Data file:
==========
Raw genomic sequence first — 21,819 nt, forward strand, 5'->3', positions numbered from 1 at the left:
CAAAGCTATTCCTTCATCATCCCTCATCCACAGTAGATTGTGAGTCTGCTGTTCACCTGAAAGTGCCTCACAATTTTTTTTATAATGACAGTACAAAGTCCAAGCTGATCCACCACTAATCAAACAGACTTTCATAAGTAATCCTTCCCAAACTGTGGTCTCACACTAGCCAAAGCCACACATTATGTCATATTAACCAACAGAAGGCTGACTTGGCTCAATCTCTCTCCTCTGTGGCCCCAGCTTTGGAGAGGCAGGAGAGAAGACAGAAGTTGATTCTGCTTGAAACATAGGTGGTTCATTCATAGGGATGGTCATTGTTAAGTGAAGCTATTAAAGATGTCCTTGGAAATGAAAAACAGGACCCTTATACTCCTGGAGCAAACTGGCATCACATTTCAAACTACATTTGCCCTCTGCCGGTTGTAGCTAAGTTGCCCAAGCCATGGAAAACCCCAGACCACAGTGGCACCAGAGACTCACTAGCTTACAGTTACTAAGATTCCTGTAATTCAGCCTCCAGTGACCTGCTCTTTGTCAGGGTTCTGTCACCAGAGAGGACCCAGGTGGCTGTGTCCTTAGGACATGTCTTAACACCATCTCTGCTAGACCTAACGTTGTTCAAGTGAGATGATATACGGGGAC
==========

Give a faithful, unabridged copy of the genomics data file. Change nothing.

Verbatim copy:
Raw genomic sequence first — 21,819 nt, forward strand, 5'->3', positions numbered from 1 at the left:
CAAAGCTATTCCTTCATCATCCCTCATCCACAGTAGATTGTGAGTCTGCTGTTCACCTGAAAGTGCCTCACAATTTTTTTTATAATGACAGTACAAAGTCCAAGCTGATCCACCACTAATCAAACAGACTTTCATAAGTAATCCTTCCCAAACTGTGGTCTCACACTAGCCAAAGCCACACATTATGTCATATTAACCAACAGAAGGCTGACTTGGCTCAATCTCTCTCCTCTGTGGCCCCAGCTTTGGAGAGGCAGGAGAGAAGACAGAAGTTGATTCTGCTTGAAACATAGGTGGTTCATTCATAGGGATGGTCATTGTTAAGTGAAGCTATTAAAGATGTCCTTGGAAATGAAAAACAGGACCCTTATACTCCTGGAGCAAACTGGCATCACATTTCAAACTACATTTGCCCTCTGCCGGTTGTAGCTAAGTTGCCCAAGCCATGGAAAACCCCAGACCACAGTGGCACCAGAGACTCACTAGCTTACAGTTACTAAGATTCCTGTAATTCAGCCTCCAGTGACCTGCTCTTTGTCAGGGTTCTGTCACCAGAGAGGACCCAGGTGGCTGTGTCCTTAGGACATGTCTTAACACCATCTCTGCTAGACCTAACGTTGTTCAAGTGAGATGATATACGGGGAC